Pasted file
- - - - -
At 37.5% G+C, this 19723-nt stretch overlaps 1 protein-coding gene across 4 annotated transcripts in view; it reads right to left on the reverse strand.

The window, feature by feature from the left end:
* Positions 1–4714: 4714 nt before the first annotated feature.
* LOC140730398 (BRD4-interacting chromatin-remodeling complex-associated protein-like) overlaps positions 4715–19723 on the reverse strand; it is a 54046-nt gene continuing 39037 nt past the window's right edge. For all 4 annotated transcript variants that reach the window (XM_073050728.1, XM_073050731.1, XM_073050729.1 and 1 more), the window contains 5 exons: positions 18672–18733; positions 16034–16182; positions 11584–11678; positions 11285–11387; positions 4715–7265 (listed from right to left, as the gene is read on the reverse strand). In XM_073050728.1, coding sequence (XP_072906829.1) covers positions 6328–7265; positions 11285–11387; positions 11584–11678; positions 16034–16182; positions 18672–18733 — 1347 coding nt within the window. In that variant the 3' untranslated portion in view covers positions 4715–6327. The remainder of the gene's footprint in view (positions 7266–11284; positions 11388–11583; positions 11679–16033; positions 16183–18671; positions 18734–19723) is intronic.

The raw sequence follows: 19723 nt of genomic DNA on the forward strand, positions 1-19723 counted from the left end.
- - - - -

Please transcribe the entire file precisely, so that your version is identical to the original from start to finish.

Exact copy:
At 37.5% G+C, this 19723-nt stretch overlaps 1 protein-coding gene across 4 annotated transcripts in view; it reads right to left on the reverse strand.

The window, feature by feature from the left end:
* Positions 1–4714: 4714 nt before the first annotated feature.
* LOC140730398 (BRD4-interacting chromatin-remodeling complex-associated protein-like) overlaps positions 4715–19723 on the reverse strand; it is a 54046-nt gene continuing 39037 nt past the window's right edge. For all 4 annotated transcript variants that reach the window (XM_073050728.1, XM_073050731.1, XM_073050729.1 and 1 more), the window contains 5 exons: positions 18672–18733; positions 16034–16182; positions 11584–11678; positions 11285–11387; positions 4715–7265 (listed from right to left, as the gene is read on the reverse strand). In XM_073050728.1, coding sequence (XP_072906829.1) covers positions 6328–7265; positions 11285–11387; positions 11584–11678; positions 16034–16182; positions 18672–18733 — 1347 coding nt within the window. In that variant the 3' untranslated portion in view covers positions 4715–6327. The remainder of the gene's footprint in view (positions 7266–11284; positions 11388–11583; positions 11679–16033; positions 16183–18671; positions 18734–19723) is intronic.

The raw sequence follows: 19723 nt of genomic DNA on the forward strand, positions 1-19723 counted from the left end.